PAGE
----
Re: Re: bimodal ditribution form counting signs of Pi digits differences

• To: mathgroup at smc.vnet.net
• Subject: [mg51744] Re: [mg51733] Re: bimodal ditribution form counting signs of Pi digits differences
• From: DrBob <drbob at bigfoot.com>
• Date: Sun, 31 Oct 2004 01:17:11 -0500 (EST)
• References: <clst68\$3nf\$1@smc.vnet.net> <200410300749.DAA01188@smc.vnet.net>
• Sender: owner-wri-mathgroup at wolfram.com

```> The Pi digits behave more like an "ideal" probablity
> than the Mathematica random!

WHICH ideal? Uniform? Normal? Cauchy? Binomial? Triangular? What?

You're computing cumulative sums, so both series are heavily autocorrelated, which will cause pronounced peaks in a finite sample.

The built-in Random[] function has a bit of serial autocorrelation, too. (Google RandomReplacement.) I think most of what you're seeing is because of Sum, however.

When I compare plots for "brt4" and variates from Random[Integer,{0,9}], I get fairly similar pictures.

Needs["Statistics`"]
digits = 100000;
h = Rest@# - Most@# &;
span = Max@# - Min@# &;
Timing[brt4 = Rest@FoldList[
Plus, 0, Sign@h@First@RealDigits[Pi, 10, digits]];]
Timing[b =
FoldList[Plus, 0, Sign@h@Table[Random[Integer, {
0, 9}], {n, 1, digits}]];]
span /@ {brt4, b}

ListPlot@brt4
ListPlot@Frequencies[brt4][[All, 1]]

ListPlot[b, PlotJoined -> True];
ListPlot[Frequencies[b][[All, 1]]]

You shouldn't fix the random number seed and look at one outcome; draw many samples and see if they ALL (or most of them) have whatever problem you think you've identified. If the span of brt4 were always less than that of b, for instance, you'd have a finding of some kind.

>> Dr. Bob you always have an opinion, ha, ha...

So do you, but it's always the same: "Ooh! Shiny!"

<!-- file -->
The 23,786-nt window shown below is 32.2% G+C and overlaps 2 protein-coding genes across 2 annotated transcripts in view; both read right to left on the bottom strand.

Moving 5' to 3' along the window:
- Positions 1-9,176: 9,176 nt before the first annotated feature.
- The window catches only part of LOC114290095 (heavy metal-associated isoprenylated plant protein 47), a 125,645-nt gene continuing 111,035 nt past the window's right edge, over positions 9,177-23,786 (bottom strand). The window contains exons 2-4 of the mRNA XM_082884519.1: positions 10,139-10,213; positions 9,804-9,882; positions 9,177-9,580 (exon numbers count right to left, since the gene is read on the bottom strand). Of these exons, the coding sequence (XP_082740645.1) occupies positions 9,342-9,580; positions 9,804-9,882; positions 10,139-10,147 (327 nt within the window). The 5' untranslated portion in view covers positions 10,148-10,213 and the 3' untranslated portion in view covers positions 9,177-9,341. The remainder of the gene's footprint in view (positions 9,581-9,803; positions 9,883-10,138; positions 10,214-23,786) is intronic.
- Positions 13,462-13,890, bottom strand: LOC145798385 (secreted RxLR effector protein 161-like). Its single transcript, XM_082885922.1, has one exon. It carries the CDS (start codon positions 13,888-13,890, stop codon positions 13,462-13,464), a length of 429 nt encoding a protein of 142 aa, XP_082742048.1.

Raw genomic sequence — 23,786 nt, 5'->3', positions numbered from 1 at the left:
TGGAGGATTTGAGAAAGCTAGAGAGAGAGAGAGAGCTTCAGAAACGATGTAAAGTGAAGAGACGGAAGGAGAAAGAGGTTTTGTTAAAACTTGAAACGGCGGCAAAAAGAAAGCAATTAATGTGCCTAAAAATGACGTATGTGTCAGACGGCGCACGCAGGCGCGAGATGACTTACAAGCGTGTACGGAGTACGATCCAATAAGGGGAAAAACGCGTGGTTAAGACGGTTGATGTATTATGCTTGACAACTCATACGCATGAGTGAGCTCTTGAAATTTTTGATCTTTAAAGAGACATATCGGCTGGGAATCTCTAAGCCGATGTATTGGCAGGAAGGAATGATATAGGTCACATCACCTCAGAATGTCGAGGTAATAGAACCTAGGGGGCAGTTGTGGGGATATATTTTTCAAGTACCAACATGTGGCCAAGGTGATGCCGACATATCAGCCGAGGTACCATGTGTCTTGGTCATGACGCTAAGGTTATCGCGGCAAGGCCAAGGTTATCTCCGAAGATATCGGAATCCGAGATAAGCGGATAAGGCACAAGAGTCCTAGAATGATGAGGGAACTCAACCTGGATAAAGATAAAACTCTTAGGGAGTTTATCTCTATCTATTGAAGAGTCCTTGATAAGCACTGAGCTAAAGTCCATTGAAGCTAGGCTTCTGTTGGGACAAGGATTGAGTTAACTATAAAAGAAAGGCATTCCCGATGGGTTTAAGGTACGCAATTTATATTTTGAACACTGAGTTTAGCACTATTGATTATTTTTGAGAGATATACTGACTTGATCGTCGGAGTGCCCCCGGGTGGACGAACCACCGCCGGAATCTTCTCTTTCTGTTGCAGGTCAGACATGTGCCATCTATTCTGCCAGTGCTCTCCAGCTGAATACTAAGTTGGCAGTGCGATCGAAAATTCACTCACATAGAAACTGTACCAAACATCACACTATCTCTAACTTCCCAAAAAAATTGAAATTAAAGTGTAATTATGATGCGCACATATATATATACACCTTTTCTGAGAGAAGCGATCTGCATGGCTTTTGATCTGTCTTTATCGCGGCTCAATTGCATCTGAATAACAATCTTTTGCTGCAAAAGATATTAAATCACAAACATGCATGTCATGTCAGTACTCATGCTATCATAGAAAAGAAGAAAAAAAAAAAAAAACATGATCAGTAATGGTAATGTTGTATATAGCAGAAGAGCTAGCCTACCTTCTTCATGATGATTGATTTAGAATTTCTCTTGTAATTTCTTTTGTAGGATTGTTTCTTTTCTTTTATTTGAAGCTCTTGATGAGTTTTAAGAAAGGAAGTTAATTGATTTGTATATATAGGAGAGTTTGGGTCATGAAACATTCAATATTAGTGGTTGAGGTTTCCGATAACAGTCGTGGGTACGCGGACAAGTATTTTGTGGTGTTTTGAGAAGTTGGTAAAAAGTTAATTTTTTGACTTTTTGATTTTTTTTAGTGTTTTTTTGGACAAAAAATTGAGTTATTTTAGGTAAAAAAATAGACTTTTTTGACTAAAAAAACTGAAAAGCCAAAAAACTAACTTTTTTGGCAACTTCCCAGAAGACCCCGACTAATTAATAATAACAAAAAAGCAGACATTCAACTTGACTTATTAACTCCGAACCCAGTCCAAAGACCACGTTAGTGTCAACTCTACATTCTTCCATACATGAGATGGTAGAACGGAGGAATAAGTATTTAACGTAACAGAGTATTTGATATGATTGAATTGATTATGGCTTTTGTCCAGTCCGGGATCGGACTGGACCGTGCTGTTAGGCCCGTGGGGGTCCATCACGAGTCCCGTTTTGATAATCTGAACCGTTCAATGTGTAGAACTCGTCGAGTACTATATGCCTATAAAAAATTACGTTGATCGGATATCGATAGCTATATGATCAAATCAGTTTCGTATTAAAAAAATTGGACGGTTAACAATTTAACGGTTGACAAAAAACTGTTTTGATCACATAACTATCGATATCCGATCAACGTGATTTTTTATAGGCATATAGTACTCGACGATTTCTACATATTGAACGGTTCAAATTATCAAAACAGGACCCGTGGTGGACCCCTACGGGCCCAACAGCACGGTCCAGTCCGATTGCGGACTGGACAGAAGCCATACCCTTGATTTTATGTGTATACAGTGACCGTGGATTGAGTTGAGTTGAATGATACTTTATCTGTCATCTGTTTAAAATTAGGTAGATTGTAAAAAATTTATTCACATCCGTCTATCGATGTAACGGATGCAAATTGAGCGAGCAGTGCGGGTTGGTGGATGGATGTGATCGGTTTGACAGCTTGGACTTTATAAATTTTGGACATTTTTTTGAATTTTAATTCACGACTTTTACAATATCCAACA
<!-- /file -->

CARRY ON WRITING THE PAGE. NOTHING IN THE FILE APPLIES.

It's an enviable enthusiasm, I suppose.

Bobby

On Sat, 30 Oct 2004 03:49:05 -0400 (EDT), Roger Bagula <tftn at earthlink.net> wrote:

>
>
> Null hypothesis: the digits of Pi are random.
> To check make up a random set of base 10 digits using Mathematica
> using:
>  Random[Integer,{0,9}]
> I picked a seed off the top of my head.
> The result is a revolting development.
> A trimodal distribution of noise pushed way positive.
> The Pi digits behave more like an "ideal" probablity
> than the Mathematica random!
> Anybody see what I did wrong?
> Dr. Bob you always have an opinion, ha, ha...
>
> (* random digit array base 10*)
> SeedRandom
> a=Table[Random[Integer,{0,9}],{n,1,2000}];
> b=Table[Sum[Sign[a[[m+1]]-a[[m]]],{m,1,n}],{n,1,Dimensions[a][]-1}];
> ListPlot[b,PlotJoined->True]
> (* distribution of the noise that results*)
> Max[b]
> Min[b]
> c=Table[Count[b,m],{m,Min[b]-1,Max[b]+1}]
> ListPlot[c,PlotJoined->True]
>
>
> Roger Bagula wrote:
>
>> This program  is real slow on my machine.
>> Show a lean toward positive differences that is "slight" at 2000 digits.
>>
>> Digits=2000
>> \$MaxExtraPrecision = Digits
>> (* Sum of the sign of the differences between the first 2000 digits of Pi*)
>> f[m_]=Sum[Sign[Floor[Mod[10^(n+1)*Pi,10]]-Floor[Mod[10^n*Pi,10]]],{n,0,m}]
>> a=Table[{n,f[n]},{n,0,Digits-1}];
>> ListPlot[a,PlotJoined->True]
>> b=Table[a[[n]][],{n,1,Dimensions[a][]}];
>> (* distribution of the noise that results*)
>> c=Table[Count[b,m],{m,-12,12}]
>> ListPlot[c,PlotJoined->True]
>>
>> Respectfully, Roger L. Bagula
>> alternative email: rlbtftn at netscape.net
>>
>>
>>
>

--
DrBob at bigfoot.com
www.eclecticdreams.net

```

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